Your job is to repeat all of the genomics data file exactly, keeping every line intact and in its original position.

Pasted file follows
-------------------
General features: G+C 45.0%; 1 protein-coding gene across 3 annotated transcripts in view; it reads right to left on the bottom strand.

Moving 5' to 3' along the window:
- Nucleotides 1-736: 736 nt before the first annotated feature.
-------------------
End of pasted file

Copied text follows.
General features: G+C 45.0%; 1 protein-coding gene across 3 annotated transcripts in view; it reads right to left on the bottom strand.

Moving 5' to 3' along the window:
- Nucleotides 1-736: 736 nt before the first annotated feature.